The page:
Bollywood, so associated with escapist fare, is opening its heart and investing money in creating awareness about such diseases through commercial scripts, with successful stars and effective marketing.
Filmmaker Anurag Basu's upcoming "Barfi!" is a case in point. At its heart, the movie is said to be a romantic comedy, but the story is woven around how love blooms between a deaf, mute yet happy-go-lucky man essayed by Ranbir Kapoor, and an autistic girl, played by Priyanka Chopra.
Talking about the film, Ranbir said: "It's about two dysfunctional people who bond together in the nicest of relationships, one that is sweet, touching and heart-warming."
Most Bollywood products in the past showcased the visually and physically challenged as well as the deaf as comical or pitiable characters except films like "Koshish". But the approach, treatment and prominence to the characters have undergone a mature change over the years.
In 2003, "Koi... Mil Gaya" showcased Hrithik Roshan in the role of a developmentally disabled man, while Aparna Sen's National award-winning film "15 Park Avenue" put the spotlight on schizophrenia.
Konkona Sen Sharma, as the schizophrenic Meethi in "15 Park Avenue", drove the complexities of the disease with ease to the audience's heart.
The film was in English.
"That's because it deals with schizophrenia and we need a more discerning audience," Sen had told IANS earlier.
Nevertheless, she made sure all the nitty-gritty were taken care of before setting out to entertain viewers.
"We know someone very close to us who's schizophrenic... a very close relative. So Konkona got to study the traits very carefully. We also had professional medical assistance to get the nuances right. But ultimately after getting all the details right I made sure it was a human interest story," said Sen.
Schizophrenia was also highlighted with Arshad Warsi in "Krazzy 4", but not so effectively.
Another disease, Alzheimer's, which affects memory, thinking and behaviour, was brought alive on screen by Kajol in "U Me Aur Hum" and by megastar Amitabh Bachchan in Sanjay Leela Bhansali's "Black".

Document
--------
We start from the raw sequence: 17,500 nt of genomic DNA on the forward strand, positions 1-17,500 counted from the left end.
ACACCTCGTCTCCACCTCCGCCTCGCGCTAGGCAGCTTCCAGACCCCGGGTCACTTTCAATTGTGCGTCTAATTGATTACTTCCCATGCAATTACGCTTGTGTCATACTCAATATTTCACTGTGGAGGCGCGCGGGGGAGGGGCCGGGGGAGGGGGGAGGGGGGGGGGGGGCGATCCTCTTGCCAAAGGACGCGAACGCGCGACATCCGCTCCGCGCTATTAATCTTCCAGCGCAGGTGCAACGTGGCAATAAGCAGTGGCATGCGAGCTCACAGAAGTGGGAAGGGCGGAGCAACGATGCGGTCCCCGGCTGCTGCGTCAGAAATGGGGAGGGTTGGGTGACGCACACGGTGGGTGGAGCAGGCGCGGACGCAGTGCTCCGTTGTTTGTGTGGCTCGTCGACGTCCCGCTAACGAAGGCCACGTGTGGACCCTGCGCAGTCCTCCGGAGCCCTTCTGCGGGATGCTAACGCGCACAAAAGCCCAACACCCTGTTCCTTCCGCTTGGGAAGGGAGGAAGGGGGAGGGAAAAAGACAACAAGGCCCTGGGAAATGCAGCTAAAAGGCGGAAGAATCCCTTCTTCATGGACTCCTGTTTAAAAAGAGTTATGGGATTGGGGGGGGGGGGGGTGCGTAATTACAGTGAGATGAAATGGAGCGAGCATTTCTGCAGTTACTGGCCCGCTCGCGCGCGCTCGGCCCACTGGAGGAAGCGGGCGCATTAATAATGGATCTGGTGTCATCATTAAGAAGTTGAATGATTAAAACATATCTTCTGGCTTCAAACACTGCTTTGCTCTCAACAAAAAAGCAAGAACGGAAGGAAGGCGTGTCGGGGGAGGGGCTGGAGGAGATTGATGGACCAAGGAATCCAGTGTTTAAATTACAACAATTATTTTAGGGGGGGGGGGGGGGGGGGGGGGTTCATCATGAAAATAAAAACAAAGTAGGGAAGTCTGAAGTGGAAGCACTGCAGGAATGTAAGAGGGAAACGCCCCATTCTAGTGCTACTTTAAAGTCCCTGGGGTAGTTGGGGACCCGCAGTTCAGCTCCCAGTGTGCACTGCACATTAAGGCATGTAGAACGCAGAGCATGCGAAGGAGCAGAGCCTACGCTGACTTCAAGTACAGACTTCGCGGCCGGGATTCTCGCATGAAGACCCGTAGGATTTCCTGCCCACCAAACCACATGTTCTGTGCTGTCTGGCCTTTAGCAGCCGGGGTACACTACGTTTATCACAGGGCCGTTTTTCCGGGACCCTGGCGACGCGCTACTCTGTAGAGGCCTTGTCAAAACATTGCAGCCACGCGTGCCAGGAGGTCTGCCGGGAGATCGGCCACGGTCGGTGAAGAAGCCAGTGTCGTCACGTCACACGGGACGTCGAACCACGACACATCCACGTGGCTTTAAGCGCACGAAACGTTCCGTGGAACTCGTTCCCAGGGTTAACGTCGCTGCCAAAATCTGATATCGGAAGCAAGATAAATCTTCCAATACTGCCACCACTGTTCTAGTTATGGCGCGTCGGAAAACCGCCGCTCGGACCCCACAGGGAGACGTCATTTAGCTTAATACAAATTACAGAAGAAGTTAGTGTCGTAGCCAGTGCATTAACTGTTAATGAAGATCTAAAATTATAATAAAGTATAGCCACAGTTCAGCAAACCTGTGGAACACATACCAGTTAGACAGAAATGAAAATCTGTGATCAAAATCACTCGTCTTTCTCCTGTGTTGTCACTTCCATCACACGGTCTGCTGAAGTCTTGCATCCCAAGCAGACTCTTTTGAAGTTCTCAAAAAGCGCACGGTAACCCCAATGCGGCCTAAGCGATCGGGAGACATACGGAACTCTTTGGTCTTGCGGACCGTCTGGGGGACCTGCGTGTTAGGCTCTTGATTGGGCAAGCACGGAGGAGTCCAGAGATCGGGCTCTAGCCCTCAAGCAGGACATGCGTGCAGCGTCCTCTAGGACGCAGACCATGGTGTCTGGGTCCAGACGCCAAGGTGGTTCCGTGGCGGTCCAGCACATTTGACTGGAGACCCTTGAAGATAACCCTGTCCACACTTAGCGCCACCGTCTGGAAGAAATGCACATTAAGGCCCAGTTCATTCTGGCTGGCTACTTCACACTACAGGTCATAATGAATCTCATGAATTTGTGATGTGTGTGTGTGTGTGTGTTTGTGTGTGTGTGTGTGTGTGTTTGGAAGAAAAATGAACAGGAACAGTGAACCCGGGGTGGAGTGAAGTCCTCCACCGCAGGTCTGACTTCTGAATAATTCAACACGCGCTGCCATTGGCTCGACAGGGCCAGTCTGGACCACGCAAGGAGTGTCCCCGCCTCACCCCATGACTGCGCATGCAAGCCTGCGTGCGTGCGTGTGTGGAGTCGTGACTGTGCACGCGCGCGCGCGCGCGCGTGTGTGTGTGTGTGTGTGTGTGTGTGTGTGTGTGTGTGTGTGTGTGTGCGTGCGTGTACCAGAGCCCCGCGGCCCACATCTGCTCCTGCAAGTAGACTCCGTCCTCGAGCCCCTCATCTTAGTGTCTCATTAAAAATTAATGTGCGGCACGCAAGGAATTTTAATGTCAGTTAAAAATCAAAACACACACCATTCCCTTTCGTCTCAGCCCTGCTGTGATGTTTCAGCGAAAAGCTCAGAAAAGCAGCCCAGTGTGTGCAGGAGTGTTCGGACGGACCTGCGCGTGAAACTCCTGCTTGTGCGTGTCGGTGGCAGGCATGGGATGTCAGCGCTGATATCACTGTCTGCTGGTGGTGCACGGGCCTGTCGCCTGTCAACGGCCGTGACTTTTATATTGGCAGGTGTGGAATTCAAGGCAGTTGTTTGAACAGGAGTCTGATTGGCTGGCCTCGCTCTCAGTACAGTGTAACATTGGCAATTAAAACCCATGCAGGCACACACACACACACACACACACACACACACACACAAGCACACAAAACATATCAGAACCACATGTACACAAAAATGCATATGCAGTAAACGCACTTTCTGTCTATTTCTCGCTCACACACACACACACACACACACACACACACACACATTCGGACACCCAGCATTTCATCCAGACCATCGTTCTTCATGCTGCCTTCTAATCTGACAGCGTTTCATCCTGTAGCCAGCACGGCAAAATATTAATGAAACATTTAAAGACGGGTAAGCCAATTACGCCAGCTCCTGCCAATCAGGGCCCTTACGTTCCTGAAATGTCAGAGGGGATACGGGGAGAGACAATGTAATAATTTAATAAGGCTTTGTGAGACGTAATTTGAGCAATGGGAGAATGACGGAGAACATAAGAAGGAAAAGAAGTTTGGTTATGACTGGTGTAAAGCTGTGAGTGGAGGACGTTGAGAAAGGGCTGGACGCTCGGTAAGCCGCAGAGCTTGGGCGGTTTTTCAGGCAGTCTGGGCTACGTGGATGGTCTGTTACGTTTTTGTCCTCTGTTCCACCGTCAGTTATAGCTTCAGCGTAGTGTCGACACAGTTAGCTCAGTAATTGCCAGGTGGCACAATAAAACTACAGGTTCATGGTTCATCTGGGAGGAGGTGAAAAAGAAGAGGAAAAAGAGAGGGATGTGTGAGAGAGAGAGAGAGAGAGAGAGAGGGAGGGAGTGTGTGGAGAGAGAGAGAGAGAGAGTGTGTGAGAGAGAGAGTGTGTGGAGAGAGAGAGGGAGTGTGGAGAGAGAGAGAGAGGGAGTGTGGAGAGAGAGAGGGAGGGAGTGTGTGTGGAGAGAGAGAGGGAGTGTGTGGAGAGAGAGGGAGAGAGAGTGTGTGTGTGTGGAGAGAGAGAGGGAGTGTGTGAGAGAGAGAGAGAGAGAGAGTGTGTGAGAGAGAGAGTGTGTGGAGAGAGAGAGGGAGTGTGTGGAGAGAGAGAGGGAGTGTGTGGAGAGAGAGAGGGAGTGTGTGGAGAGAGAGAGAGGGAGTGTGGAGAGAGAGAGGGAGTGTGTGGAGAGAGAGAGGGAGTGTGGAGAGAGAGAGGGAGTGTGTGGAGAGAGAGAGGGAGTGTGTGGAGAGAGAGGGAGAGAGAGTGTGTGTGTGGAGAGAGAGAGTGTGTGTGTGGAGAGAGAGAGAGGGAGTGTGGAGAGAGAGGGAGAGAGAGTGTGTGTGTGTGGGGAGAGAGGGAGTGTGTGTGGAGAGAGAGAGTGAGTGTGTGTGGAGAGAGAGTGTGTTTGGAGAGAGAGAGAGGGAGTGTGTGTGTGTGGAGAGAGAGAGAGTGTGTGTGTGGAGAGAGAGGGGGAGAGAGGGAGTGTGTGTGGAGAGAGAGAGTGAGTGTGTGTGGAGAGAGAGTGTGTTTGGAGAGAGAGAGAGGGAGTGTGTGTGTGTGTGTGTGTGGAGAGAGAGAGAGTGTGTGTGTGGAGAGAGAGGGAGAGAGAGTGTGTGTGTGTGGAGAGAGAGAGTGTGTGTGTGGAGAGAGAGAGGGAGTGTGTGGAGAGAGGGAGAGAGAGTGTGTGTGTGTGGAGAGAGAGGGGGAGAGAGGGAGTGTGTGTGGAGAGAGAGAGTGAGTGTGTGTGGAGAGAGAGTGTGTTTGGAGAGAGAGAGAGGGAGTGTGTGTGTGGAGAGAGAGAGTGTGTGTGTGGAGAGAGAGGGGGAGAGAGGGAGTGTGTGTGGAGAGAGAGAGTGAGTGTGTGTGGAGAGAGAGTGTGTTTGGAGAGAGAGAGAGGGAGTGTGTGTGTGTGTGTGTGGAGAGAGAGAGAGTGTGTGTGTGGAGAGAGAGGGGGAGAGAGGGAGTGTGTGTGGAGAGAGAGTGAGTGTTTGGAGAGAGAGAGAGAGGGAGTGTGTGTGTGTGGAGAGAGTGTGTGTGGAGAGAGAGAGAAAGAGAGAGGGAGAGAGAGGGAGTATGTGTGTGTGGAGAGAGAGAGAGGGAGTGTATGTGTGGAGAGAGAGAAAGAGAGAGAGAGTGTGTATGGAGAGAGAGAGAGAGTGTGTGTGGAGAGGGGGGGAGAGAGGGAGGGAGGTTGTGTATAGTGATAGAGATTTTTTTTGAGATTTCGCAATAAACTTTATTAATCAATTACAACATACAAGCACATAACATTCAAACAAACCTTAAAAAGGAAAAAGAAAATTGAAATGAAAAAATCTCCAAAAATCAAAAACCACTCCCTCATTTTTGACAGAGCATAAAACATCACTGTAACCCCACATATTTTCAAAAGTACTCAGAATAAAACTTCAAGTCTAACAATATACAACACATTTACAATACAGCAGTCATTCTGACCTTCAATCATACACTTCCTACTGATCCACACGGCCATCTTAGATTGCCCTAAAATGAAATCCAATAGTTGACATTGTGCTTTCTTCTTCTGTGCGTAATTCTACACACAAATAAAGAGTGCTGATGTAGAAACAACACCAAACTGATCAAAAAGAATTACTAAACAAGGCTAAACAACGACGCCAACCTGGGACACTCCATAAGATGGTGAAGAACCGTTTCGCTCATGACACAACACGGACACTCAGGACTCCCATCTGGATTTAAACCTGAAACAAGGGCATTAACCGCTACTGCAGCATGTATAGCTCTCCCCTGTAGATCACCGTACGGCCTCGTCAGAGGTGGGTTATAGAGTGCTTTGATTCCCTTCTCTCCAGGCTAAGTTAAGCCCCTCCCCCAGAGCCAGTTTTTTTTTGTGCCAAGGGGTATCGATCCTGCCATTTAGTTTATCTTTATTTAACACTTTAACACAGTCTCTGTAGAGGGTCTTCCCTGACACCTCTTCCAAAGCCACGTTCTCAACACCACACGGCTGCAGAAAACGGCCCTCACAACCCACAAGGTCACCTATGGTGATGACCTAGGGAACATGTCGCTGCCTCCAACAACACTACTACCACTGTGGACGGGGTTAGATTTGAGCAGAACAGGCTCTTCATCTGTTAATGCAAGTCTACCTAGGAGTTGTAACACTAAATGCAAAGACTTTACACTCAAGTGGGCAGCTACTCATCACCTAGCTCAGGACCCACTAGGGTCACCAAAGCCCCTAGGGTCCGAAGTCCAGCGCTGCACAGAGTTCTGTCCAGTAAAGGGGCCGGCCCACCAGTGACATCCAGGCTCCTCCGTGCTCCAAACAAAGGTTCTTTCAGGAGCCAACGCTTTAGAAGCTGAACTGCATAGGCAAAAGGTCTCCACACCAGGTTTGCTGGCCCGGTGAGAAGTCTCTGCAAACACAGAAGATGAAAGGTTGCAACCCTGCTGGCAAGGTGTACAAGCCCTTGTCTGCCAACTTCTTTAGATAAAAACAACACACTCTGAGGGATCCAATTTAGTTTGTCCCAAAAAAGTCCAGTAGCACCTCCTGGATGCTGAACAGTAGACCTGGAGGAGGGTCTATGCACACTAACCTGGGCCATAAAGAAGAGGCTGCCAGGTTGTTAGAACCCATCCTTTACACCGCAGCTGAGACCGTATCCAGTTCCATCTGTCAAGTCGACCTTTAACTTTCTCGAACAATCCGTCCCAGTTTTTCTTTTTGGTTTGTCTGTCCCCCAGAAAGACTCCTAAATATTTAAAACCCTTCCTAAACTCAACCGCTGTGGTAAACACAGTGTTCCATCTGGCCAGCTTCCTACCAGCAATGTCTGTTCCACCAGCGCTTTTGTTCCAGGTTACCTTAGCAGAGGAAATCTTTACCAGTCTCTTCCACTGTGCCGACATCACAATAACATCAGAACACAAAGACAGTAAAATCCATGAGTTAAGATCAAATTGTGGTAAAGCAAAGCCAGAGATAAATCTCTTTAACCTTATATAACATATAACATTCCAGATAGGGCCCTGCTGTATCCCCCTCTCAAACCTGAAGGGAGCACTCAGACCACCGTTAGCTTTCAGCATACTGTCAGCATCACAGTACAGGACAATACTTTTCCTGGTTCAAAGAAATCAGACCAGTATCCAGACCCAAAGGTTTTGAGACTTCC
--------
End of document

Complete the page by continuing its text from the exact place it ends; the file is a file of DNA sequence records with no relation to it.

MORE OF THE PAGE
The latter also proved to be an inspirational story for the deaf and blind, with Rani Mukerji in the role of a girl, who overcomes her disabilities with the help of her teacher, and shines academically.
In 2007, Aamir Khan's directorial debut "Taare Zameen Par" narrated the problems faced by an eight-year-old boy suffering from dyslexia, a learning disability. The heartwarming movie was a window to worried parents, who push their children to achieve academic excellence without trying to understand their problems.
The film was not only a huge commercial hit, it also spread the word and many parents learnt an important lesson from it.
"Taare Zameen Par" was instrumental in bringing about a shift in the mindset for films dealing with diseases, says film critic Omar Qureshi.
"Earlier, Bollywood films used to show how characters who used to behave strange due to some ailment were slapped or mocked at. 'Taare...' and 'Koi... Mil Gaya' changed that a lot," he said.
"Years back, in 1974, there was a Mehmood movie 'Kunwara Baap'. It moved everyone to tears with the story on polio vaccination. What a forward vision he had back then. But it's great to see how mainstream heroes are taking up roles creating awareness about diseases," Qureshi told IANS.
In 2008, viewers got a taste of amnesia on screen. Aamir Khan was shown as a patient of amnesia, a state of short-term memory span, in the superhit film "Ghajini".
The following year, action film "Luck" saw heartthrob Imran Khan with dextrocardia, a rare medical condition in which a person is born with his heart on the right side.
The same year, Amitabh gave a noteworthy performance as Auro, an innocent child suffering from progeria in "Paa". Progeria causes premature ageing among children and is a rare disease; so the movie managed to create a buzz about it across the country.
The year 2010 saw superstar Shah Rukh Khan as Rizwan Khan suffering from Asperger syndrome, which causes difficulty in social interaction.
Later, Hrithik essayed a paraplegic, who appeals for euthanasia in Bhansali's "Guzaarish".